Researchers at UC San Diego School of Medicine report that the lasting nature of inflammatory bowel disease may be due to a type of long-lived immune cell that can provoke persistent, damaging inflammation in the intestinal tract.
UC Davis researchers have found that combining a Western-style high-fat diet with antibiotic use significantly increases the risk of developing pre- inflammatory bowel disease. This combination shuts down the mitochondria in cells of the colon lining, leading to gut inflammation. Mesalazine can help restart the mitochondria and treat pre-IBD condition.
A new study published in Clinical Gastroenterology and Hepatology led by Maria T. Abreu, M.D., professor of medicine and professor of microbiology and immunology at the University of Miami Miller School of Medicine, found that eating diets low in fat and high in fiber may improve the quality of life of patients with ulcerative colitis (UC) — even those in remission.
A new study describes how poor oral health may worsen gut inflammation.
A systematic review and meta-analysis has determined there is a nine-fold increased risk of having IBD for patients with a previous diagnosis of celiac disease. Similarly, the risk for celiac disease is increased in IBD patients, though to a smaller extent.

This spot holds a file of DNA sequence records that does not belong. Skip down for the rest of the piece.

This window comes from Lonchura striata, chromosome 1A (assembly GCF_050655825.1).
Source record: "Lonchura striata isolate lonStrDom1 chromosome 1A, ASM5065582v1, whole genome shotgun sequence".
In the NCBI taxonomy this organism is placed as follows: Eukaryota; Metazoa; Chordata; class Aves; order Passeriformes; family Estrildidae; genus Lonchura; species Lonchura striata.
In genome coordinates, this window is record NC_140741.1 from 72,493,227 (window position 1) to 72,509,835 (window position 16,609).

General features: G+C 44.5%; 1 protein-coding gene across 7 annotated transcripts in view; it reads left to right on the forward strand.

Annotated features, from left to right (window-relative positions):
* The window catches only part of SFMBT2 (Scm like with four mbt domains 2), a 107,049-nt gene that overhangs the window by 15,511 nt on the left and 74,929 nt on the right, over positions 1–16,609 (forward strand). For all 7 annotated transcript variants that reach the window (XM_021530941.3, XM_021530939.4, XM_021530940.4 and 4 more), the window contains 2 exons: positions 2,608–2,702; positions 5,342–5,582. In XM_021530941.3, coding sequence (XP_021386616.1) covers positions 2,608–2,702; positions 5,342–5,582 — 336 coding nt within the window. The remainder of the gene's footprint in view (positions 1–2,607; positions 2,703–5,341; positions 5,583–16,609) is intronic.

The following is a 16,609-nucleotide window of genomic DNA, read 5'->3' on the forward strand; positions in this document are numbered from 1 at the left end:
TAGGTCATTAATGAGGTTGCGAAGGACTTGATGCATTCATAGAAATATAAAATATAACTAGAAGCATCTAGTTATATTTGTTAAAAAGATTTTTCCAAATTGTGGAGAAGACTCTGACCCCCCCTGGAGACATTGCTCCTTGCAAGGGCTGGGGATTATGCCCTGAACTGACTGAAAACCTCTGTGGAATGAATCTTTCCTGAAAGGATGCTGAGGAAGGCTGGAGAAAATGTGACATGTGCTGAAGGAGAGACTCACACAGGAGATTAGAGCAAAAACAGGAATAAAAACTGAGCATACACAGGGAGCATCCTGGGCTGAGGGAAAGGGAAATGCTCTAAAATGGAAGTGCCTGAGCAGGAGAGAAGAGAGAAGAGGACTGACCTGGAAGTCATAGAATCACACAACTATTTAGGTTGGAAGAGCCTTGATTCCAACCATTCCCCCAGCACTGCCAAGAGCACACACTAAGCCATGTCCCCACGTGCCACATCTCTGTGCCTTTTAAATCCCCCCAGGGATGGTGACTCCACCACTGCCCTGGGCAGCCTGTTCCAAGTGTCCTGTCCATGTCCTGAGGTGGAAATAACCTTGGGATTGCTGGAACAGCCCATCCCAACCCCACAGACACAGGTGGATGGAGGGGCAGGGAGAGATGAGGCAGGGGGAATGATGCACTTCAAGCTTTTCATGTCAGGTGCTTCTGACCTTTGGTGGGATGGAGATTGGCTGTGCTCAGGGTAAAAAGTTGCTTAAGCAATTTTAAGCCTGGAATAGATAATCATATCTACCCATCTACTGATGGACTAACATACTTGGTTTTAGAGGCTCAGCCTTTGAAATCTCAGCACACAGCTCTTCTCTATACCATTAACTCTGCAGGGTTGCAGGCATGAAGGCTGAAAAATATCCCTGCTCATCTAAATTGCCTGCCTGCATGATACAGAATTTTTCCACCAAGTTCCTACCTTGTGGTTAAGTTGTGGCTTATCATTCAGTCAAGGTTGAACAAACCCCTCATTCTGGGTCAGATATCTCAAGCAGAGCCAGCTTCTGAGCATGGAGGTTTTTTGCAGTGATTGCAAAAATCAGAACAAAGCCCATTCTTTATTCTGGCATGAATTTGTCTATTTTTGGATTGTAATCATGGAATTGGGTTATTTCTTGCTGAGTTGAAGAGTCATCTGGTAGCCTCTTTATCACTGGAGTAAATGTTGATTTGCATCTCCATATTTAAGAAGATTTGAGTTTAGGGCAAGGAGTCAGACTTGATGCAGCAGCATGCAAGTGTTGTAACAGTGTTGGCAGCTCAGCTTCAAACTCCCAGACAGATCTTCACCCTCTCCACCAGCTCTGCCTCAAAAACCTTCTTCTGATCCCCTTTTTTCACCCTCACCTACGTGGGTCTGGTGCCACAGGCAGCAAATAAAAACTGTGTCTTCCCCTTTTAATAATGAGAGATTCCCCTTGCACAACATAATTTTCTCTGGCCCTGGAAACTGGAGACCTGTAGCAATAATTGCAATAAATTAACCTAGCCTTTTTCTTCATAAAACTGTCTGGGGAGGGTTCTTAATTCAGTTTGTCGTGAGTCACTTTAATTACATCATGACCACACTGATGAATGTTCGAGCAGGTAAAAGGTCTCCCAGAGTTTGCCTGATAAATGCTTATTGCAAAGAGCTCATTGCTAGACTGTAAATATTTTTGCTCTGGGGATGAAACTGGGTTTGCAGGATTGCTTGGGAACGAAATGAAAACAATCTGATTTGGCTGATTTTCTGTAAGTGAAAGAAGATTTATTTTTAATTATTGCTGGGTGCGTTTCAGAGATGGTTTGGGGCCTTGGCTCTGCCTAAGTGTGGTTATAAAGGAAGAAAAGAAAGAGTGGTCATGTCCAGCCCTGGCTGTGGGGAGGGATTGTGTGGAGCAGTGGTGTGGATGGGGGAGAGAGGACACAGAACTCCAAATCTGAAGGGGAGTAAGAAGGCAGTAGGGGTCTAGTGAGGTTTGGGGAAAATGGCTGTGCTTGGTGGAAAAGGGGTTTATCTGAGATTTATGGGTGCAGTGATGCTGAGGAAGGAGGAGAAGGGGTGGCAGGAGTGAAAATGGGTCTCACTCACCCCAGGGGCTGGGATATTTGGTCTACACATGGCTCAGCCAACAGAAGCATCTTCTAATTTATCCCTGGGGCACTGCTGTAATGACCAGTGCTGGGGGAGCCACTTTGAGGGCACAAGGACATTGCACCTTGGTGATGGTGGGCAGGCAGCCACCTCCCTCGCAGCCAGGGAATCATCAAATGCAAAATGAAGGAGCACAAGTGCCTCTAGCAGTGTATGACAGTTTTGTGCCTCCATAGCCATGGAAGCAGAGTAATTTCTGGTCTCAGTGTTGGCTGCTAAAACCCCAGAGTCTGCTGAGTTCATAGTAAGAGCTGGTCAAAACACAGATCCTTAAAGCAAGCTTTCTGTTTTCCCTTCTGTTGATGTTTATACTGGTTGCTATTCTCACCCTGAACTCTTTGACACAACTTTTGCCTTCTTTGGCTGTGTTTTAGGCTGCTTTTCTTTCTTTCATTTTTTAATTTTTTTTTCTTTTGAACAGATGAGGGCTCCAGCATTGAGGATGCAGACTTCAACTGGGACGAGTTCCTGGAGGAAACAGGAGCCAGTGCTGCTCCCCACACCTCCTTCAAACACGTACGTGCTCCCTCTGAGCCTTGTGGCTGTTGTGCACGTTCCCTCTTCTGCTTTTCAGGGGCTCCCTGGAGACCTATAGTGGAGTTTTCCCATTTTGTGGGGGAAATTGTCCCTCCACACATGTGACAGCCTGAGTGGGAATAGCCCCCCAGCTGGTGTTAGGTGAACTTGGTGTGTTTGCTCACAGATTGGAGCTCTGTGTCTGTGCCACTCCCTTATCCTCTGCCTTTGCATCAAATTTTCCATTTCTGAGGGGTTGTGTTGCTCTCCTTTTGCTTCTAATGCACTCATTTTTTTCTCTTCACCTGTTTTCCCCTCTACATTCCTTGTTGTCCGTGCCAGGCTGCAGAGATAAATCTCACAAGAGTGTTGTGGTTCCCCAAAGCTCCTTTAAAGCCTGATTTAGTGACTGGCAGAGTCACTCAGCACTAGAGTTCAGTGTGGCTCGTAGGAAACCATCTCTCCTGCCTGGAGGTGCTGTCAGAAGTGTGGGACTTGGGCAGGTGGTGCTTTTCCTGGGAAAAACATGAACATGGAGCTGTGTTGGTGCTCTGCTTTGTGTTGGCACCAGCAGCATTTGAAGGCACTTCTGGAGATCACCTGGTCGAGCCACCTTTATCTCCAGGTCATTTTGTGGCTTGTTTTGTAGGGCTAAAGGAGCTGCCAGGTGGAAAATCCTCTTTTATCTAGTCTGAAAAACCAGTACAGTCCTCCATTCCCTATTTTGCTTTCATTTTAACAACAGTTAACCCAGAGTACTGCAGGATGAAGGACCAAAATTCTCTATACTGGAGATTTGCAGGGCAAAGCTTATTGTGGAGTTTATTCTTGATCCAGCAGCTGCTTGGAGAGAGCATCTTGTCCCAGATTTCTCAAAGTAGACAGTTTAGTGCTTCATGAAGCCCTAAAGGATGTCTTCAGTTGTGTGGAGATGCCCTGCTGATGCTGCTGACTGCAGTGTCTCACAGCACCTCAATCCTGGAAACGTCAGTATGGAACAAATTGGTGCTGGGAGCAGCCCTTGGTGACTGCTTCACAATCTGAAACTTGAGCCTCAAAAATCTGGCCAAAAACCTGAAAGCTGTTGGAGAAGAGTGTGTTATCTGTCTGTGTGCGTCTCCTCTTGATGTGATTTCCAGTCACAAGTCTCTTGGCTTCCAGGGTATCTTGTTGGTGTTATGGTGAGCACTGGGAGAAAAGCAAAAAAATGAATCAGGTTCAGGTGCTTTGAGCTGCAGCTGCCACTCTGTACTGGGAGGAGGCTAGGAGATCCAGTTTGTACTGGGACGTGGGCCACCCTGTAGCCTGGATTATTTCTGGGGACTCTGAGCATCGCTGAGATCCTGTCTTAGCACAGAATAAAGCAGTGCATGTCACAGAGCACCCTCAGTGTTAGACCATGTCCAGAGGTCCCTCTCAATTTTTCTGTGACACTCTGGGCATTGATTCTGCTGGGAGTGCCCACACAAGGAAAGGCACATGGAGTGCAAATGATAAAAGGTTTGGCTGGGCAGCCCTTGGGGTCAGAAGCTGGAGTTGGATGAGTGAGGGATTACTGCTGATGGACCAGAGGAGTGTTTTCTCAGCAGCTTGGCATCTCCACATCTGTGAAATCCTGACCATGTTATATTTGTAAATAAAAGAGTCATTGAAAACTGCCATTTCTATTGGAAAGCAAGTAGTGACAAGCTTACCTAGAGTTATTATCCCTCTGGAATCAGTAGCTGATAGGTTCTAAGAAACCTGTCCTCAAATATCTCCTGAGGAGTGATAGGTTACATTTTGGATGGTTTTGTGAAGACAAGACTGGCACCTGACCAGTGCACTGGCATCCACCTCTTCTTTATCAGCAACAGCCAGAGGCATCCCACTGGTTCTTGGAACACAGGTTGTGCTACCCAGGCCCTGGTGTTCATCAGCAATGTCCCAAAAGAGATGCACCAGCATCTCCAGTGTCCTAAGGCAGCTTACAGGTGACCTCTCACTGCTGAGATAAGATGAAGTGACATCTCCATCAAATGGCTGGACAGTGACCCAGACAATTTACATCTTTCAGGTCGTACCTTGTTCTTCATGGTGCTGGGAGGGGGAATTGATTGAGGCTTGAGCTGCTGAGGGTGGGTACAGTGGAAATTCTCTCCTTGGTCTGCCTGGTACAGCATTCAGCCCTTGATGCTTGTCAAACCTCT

In a series of four studies published today in Gastroenterology, a journal of the American Gastroenterological Association, Mount Sinai inflammatory bowel disease (IBD) researchers, describe the identification of predictive tools and a new understanding of environmental factors that trigger IBD.
Investigators at the Case Western Reserve University School of Medicine discovered that blocking interleukin-1α (IL1α), a protein that controls inflammation in the gut, markedly decreases the severity of intestinal inflammation in a mouse model of Crohn’s disease (CD).
In a finding that could help lead to new therapies for immune diseases like multiple sclerosis and IBD, scientists report in the Journal of Experimental Medicine identifying a gene and family of proteins critical to the formation of mature and fully functioning T cells in the immune system.